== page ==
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Proteomic Insights into Brain Development: Neurotoxic Effects of PBDE-99 in Mice

Posted Jan 31 2006 9:00pm

Proteomic Insights into Brain Development: Neurotoxic Effects of PBDE-99 in Mice

Formal Correction: This article has been formally corrected to address the following errors.

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Charles W. Schmidt

Citation: Schmidt CW 2006. Proteomic Insights into Brain Development: Neurotoxic Effects of PBDE-99 in Mice. Environ Health Perspect 114:A113-A114. doi:10.1289/ehp.114-a113

The amounts of polybrominated diphenyl ethers (PBDEs) found in human tissues, particularly breast milk, are rising steadily. PBDEs are flame retardants that reduce fire risks when added to electronic equipment and household products. Epidemiologic studies have yet to show conclusive evidence of PBDE toxicity in humans. However, studies in animals have shown these chemicals to produce effects such as liver damage, altered thyroid hormone levels, developmental changes, and neurotoxicity. In the present study, a Swedish team uses proteomic methods to investigate the early-stage neurotoxic effects of PBDE-99 on two parts of the developing mouse brain: the striatum and the hippocampus [EHP 114:254–259]. The findings help deconstruct the mysterious mechanisms that underlie PBDE-99 neurotoxicity.

The striatum and the hippocampus are both part of the cholinergic and monaminergic systems, which play roles in neurotransmitter functioning and other aspects of cognition. The authors sought specifically to uncover PBDE-induced cellular events leading from the neonatal brain growth spurt to permanent neurological problems in adult animals.

PBDE-99 is among the most common PBDE congeners found in environmental and human tissue samples. This pentabrominated compound impairs spontaneous behavior and habituation among adult mice exposed neonatally to moderate doses. These effects are progressive, worsening with age.

During the study, 10-day-old mice of both sexes were given a single dose of 12 milligrams PBDE-99 per kilogram body weight. After 24 hours, the mice were sacrificed, their brains dissected, and the striatum and hippocampus isolated for study. The team used 2D-DIGE to compare protein expression patterns between treatment and control groups. The analysis illuminated 40 proteins in the striatum and 56 proteins in the hippocampus whose expression was altered by PBDE-99 exposure.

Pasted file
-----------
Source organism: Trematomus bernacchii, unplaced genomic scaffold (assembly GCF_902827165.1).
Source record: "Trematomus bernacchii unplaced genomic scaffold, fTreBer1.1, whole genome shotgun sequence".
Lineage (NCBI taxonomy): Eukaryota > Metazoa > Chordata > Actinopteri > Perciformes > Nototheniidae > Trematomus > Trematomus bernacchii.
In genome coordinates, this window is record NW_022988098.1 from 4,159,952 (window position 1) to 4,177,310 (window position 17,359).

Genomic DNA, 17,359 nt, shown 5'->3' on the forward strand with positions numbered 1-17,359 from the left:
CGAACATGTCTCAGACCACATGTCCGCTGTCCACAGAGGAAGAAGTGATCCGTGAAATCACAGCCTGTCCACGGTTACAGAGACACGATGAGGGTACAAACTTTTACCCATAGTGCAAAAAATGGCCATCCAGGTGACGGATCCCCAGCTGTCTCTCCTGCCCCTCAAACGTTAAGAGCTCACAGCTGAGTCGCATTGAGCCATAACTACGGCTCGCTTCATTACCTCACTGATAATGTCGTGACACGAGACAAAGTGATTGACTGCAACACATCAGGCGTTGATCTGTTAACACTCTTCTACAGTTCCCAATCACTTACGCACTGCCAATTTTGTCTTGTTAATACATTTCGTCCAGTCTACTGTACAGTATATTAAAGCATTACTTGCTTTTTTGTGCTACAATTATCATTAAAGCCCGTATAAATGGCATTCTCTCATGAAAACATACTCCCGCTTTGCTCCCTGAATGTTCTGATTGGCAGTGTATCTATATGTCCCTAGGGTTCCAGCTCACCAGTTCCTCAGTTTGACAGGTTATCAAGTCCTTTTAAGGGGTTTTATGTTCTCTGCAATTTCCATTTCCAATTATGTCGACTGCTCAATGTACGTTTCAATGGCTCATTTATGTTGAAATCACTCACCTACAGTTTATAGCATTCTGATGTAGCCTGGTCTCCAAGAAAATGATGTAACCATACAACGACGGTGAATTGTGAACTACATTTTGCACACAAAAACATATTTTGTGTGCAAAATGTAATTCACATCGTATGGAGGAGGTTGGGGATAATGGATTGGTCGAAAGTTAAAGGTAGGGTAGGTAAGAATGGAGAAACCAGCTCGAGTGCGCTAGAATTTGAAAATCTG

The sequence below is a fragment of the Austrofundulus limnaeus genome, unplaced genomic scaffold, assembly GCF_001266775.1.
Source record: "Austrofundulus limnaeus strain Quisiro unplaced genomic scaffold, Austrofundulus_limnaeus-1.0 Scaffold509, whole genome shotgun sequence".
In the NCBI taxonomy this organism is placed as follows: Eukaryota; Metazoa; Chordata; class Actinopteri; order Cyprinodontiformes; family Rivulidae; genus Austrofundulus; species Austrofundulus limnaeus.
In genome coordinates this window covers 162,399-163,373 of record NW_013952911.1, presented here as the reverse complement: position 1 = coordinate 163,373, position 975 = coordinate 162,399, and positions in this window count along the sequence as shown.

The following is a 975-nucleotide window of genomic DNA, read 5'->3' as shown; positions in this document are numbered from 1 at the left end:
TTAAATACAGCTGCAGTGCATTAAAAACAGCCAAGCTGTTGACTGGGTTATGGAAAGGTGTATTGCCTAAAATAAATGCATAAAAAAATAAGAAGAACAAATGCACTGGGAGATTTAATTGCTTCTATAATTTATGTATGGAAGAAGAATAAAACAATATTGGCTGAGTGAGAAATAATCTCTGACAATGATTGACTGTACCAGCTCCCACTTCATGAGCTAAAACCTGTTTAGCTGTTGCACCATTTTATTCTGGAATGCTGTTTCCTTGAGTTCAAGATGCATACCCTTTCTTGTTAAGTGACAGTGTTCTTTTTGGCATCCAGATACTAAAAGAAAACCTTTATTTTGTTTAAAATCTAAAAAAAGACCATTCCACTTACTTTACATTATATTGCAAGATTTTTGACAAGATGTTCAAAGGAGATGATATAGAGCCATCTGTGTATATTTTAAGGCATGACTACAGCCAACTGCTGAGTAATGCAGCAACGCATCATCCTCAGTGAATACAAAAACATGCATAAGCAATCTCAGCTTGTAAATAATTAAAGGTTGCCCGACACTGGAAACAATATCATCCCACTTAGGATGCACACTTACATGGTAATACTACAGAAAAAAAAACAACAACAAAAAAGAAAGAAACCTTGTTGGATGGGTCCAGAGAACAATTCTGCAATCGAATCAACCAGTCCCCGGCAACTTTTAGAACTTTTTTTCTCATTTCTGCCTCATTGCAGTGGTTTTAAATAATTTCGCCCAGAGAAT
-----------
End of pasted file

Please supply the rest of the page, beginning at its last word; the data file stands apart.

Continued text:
From this initial grouping, nine striatal proteins and ten hippocampal proteins were selected for identification using MALDI-ToF-MS. Among the striatal proteins affected by PBDE-99 were several (including Gap-43/neuromodulin and stathmin) that participate in neurode-generation and neuroplasticity. The affected hippocampal proteins (including α-enolase, γ-enolase, Atp5b, and α-synuclein) tend to participate in metabolism and energy production. Many of these proteins are linked to protein kinase C, a signaling molecule whose role in development and function, as well as in learning and memory, has been intensively studied.

Based on these findings, the authors conclude they have identified potential protein biomarkers that reflect the immediate consequences of early-stage PBDE-99 toxicity, in addition to the processes that drive its neurological effects in older animals. The researchers suggest that protein kinase C signaling is a target of PBDE-99 toxicity in the developing mouse brain. Moreover, the authors propose that neonatal cell stress induced by PBDE-99 exposure, in addition to related neurodegenerative processes and aberrant neuroplasticity, may contribute to the latter-stage behavioral effects observed in adult mice. The responses within the striatum and hippocampus differ, however, reflecting the underlying heterogeneity between different brain parts and cell populations.

Figures and Tables 


Lights in the darkness.

2D-DIGE reveals nine striatal proteins (top) and ten hippocampal proteins (bottom) that may serve as biomarkers of early-stage PBDE-99 toxicity.

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